This is what about 75% of the people I ask about joining the choir say. They laugh, feel a bit embarrassed and tell me their family won’t allow them to sing in company etc.. Quite a large number of women in the choir right now said exactly this too, but I twisted their arm so hard they couldn’t refuse to join. Now, they love it, have so much more confidence in their voice and they find the whole experience brilliant. Some of them are surprised by their own voices and the great sound we make as a group.Do come along and give it a try – that’s the thing about choirs, you sing in a group so no-one can really hear you when you have those 14 year old boy voice breaking moments or those bellowing cow in labour moments. And we all do.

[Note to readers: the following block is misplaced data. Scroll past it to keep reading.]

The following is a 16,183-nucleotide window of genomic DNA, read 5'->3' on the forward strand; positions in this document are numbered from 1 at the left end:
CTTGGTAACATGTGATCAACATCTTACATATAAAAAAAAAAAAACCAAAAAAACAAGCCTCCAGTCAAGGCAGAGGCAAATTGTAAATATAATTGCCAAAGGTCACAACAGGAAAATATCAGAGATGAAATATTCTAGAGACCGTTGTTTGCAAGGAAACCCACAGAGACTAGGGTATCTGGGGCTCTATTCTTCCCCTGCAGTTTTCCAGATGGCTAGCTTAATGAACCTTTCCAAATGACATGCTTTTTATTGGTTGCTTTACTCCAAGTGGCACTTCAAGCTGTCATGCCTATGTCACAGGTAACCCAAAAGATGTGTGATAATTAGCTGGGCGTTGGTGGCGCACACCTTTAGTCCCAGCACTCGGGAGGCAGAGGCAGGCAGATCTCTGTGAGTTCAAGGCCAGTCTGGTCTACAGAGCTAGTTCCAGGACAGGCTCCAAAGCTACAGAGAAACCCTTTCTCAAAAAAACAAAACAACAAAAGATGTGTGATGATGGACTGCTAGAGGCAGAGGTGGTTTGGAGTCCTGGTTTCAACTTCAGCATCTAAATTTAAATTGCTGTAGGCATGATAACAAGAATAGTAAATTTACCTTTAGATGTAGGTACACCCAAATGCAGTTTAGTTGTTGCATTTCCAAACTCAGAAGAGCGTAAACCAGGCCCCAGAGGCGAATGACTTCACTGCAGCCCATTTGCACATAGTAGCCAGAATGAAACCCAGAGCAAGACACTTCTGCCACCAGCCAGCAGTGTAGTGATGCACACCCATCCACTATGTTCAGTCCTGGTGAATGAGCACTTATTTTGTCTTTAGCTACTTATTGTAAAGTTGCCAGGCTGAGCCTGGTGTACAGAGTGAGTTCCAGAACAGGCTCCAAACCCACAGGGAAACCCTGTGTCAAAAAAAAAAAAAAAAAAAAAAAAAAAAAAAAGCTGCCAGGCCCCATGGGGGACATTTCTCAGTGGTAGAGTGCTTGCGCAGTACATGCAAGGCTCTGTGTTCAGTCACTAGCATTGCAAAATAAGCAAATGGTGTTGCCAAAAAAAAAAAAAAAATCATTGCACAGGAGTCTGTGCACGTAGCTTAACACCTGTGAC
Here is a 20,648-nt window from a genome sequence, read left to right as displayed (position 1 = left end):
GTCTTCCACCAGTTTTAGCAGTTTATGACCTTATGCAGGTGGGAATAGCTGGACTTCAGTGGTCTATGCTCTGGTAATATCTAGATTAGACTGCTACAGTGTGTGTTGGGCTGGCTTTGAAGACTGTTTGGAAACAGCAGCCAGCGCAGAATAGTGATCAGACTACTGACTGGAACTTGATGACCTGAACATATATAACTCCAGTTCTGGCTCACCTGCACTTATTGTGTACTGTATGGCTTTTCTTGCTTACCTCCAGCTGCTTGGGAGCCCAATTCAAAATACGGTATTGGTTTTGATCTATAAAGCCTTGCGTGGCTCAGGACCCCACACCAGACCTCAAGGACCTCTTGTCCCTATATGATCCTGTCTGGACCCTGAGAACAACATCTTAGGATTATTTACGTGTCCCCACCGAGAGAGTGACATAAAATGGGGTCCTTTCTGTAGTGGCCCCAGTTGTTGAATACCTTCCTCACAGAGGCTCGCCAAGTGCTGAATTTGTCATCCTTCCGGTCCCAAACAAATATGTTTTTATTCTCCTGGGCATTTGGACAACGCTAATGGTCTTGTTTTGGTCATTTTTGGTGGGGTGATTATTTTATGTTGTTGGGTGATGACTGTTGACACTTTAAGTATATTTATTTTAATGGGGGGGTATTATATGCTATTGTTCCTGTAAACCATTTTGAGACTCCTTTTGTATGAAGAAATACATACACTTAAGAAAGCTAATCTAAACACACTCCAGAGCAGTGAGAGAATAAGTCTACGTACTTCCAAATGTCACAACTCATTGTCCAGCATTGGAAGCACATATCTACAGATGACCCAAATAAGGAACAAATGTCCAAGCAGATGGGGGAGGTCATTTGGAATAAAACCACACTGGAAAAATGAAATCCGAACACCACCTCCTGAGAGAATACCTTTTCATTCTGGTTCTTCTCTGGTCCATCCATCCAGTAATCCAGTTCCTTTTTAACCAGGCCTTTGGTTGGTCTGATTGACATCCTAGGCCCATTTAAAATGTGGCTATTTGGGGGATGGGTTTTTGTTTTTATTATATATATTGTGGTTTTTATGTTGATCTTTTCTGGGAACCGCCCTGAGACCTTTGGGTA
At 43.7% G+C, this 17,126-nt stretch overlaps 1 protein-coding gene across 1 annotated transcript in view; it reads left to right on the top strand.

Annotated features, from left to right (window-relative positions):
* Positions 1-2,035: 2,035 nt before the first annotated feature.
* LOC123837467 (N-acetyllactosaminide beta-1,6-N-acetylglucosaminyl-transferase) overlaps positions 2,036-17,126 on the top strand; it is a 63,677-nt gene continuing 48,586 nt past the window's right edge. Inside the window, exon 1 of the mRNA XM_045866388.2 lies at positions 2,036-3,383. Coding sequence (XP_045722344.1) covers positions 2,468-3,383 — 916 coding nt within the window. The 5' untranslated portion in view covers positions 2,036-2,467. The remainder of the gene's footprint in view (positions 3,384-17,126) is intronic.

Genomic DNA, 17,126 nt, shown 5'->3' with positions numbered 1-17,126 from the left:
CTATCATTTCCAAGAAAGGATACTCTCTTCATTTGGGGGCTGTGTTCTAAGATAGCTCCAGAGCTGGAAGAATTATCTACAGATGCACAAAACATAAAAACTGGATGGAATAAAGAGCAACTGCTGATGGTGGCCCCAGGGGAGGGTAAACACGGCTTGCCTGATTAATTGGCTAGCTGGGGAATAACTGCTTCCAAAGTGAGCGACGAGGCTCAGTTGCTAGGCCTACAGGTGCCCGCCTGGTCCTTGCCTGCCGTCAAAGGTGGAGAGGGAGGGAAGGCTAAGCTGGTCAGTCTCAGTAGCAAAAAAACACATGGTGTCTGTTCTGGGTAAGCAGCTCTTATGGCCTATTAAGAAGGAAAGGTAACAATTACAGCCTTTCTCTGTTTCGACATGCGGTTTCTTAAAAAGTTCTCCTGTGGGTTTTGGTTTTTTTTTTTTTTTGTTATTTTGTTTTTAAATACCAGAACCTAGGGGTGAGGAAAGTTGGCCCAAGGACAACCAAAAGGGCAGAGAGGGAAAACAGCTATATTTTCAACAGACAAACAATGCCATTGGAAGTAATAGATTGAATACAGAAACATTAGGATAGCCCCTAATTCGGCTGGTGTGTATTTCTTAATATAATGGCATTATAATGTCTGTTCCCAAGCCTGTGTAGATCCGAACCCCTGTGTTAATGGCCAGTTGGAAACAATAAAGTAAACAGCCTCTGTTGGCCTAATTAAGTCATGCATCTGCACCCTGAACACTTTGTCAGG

Singing is so much joy and fun, and doing so with a great group of women is a really uplifting thing, builds networks, makes friends, gets communities together.
There are so few experiences to sing in a group unless you’re still at school or you go to church regularly. This choir is just one of many in the area, and our focus is on singing for all, for fun, with a tiny bit of edge… Other choirs are available, singing more classical music, with auditions, with a different flavour of song. Try them. Try us.
Why women only?
A whole number of reasons, none of which are to do with being deliberately sexist about/against men! If you want the more detailed, complex discussion of this point, feel free to contact me and I’ll discuss it with you. (Even better, come and study with us at Keele and you’ll get the opportunity to explore why women-only settings are sometime important… ;D)